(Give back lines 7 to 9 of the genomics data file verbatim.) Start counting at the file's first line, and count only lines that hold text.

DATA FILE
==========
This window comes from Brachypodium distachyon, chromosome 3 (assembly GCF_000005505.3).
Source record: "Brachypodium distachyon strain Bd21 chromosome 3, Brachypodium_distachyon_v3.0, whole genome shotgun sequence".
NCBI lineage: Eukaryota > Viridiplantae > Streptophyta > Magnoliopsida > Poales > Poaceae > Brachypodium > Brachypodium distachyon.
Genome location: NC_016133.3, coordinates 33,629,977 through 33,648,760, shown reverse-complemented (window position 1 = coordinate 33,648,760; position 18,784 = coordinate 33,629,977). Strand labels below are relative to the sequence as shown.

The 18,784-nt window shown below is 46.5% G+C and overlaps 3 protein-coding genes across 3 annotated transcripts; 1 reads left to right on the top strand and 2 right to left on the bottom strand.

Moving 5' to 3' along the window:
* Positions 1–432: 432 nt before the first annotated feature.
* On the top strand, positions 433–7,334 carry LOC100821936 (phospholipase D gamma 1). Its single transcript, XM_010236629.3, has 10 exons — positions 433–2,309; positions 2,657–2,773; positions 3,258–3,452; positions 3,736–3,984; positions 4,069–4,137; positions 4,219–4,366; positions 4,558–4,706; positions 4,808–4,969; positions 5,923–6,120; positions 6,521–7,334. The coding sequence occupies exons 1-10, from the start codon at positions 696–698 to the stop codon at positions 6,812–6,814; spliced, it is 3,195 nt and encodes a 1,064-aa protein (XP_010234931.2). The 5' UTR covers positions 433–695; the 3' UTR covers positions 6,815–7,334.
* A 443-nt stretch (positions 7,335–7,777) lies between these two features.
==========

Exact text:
* Positions 1–432: 432 nt before the first annotated feature.
* On the top strand, positions 433–7,334 carry LOC100821936 (phospholipase D gamma 1). Its single transcript, XM_010236629.3, has 10 exons — positions 433–2,309; positions 2,657–2,773; positions 3,258–3,452; positions 3,736–3,984; positions 4,069–4,137; positions 4,219–4,366; positions 4,558–4,706; positions 4,808–4,969; positions 5,923–6,120; positions 6,521–7,334. The coding sequence occupies exons 1-10, from the start codon at positions 696–698 to the stop codon at positions 6,812–6,814; spliced, it is 3,195 nt and encodes a 1,064-aa protein (XP_010234931.2). The 5' UTR covers positions 433–695; the 3' UTR covers positions 6,815–7,334.
* A 443-nt stretch (positions 7,335–7,777) lies between these two features.